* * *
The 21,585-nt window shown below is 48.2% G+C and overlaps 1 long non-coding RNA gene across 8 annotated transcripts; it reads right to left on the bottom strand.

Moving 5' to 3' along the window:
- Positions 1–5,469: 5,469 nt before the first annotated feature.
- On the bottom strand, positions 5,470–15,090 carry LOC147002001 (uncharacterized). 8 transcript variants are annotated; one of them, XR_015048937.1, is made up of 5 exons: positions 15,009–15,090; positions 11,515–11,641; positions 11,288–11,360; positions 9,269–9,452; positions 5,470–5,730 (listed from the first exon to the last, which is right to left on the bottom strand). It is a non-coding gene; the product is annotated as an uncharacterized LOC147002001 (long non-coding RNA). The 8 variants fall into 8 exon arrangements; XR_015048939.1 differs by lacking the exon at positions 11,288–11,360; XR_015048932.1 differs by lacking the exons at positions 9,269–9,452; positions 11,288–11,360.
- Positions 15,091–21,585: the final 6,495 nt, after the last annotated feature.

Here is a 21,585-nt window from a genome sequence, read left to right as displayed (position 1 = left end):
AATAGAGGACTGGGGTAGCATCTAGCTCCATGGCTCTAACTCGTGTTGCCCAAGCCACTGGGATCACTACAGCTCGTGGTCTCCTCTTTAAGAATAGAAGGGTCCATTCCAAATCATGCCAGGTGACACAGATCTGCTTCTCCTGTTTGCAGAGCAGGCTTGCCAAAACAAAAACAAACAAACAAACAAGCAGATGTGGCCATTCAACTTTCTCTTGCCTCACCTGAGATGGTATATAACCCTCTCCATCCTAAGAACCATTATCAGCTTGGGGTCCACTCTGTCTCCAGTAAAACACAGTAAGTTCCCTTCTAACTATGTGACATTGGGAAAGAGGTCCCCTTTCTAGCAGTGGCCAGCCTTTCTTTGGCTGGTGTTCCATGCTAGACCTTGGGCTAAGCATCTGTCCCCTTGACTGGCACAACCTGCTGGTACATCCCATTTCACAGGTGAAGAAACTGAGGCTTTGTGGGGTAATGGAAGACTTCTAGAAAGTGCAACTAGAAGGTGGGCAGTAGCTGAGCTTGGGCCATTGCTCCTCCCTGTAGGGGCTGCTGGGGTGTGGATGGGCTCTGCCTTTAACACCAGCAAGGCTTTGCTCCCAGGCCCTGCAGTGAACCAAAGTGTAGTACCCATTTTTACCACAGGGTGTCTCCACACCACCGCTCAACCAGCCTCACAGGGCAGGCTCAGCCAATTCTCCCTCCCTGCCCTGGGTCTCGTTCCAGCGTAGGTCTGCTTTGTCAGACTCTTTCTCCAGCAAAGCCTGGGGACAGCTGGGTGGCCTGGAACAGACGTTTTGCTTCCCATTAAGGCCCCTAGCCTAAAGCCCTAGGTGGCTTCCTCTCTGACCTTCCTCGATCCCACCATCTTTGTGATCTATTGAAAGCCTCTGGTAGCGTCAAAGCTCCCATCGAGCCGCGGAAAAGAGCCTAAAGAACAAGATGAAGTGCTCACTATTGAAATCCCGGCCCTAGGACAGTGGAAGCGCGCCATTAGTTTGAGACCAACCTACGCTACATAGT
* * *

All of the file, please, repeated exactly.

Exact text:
The 21,585-nt window shown below is 48.2% G+C and overlaps 1 long non-coding RNA gene across 8 annotated transcripts; it reads right to left on the bottom strand.

Moving 5' to 3' along the window:
- Positions 1–5,469: 5,469 nt before the first annotated feature.
- On the bottom strand, positions 5,470–15,090 carry LOC147002001 (uncharacterized). 8 transcript variants are annotated; one of them, XR_015048937.1, is made up of 5 exons: positions 15,009–15,090; positions 11,515–11,641; positions 11,288–11,360; positions 9,269–9,452; positions 5,470–5,730 (listed from the first exon to the last, which is right to left on the bottom strand). It is a non-coding gene; the product is annotated as an uncharacterized LOC147002001 (long non-coding RNA). The 8 variants fall into 8 exon arrangements; XR_015048939.1 differs by lacking the exon at positions 11,288–11,360; XR_015048932.1 differs by lacking the exons at positions 9,269–9,452; positions 11,288–11,360.
- Positions 15,091–21,585: the final 6,495 nt, after the last annotated feature.

Here is a 21,585-nt window from a genome sequence, read left to right as displayed (position 1 = left end):
AATAGAGGACTGGGGTAGCATCTAGCTCCATGGCTCTAACTCGTGTTGCCCAAGCCACTGGGATCACTACAGCTCGTGGTCTCCTCTTTAAGAATAGAAGGGTCCATTCCAAATCATGCCAGGTGACACAGATCTGCTTCTCCTGTTTGCAGAGCAGGCTTGCCAAAACAAAAACAAACAAACAAACAAGCAGATGTGGCCATTCAACTTTCTCTTGCCTCACCTGAGATGGTATATAACCCTCTCCATCCTAAGAACCATTATCAGCTTGGGGTCCACTCTGTCTCCAGTAAAACACAGTAAGTTCCCTTCTAACTATGTGACATTGGGAAAGAGGTCCCCTTTCTAGCAGTGGCCAGCCTTTCTTTGGCTGGTGTTCCATGCTAGACCTTGGGCTAAGCATCTGTCCCCTTGACTGGCACAACCTGCTGGTACATCCCATTTCACAGGTGAAGAAACTGAGGCTTTGTGGGGTAATGGAAGACTTCTAGAAAGTGCAACTAGAAGGTGGGCAGTAGCTGAGCTTGGGCCATTGCTCCTCCCTGTAGGGGCTGCTGGGGTGTGGATGGGCTCTGCCTTTAACACCAGCAAGGCTTTGCTCCCAGGCCCTGCAGTGAACCAAAGTGTAGTACCCATTTTTACCACAGGGTGTCTCCACACCACCGCTCAACCAGCCTCACAGGGCAGGCTCAGCCAATTCTCCCTCCCTGCCCTGGGTCTCGTTCCAGCGTAGGTCTGCTTTGTCAGACTCTTTCTCCAGCAAAGCCTGGGGACAGCTGGGTGGCCTGGAACAGACGTTTTGCTTCCCATTAAGGCCCCTAGCCTAAAGCCCTAGGTGGCTTCCTCTCTGACCTTCCTCGATCCCACCATCTTTGTGATCTATTGAAAGCCTCTGGTAGCGTCAAAGCTCCCATCGAGCCGCGGAAAAGAGCCTAAAGAACAAGATGAAGTGCTCACTATTGAAATCCCGGCCCTAGGACAGTGGAAGCGCGCCATTAGTTTGAGACCAACCTACGCTACATAGT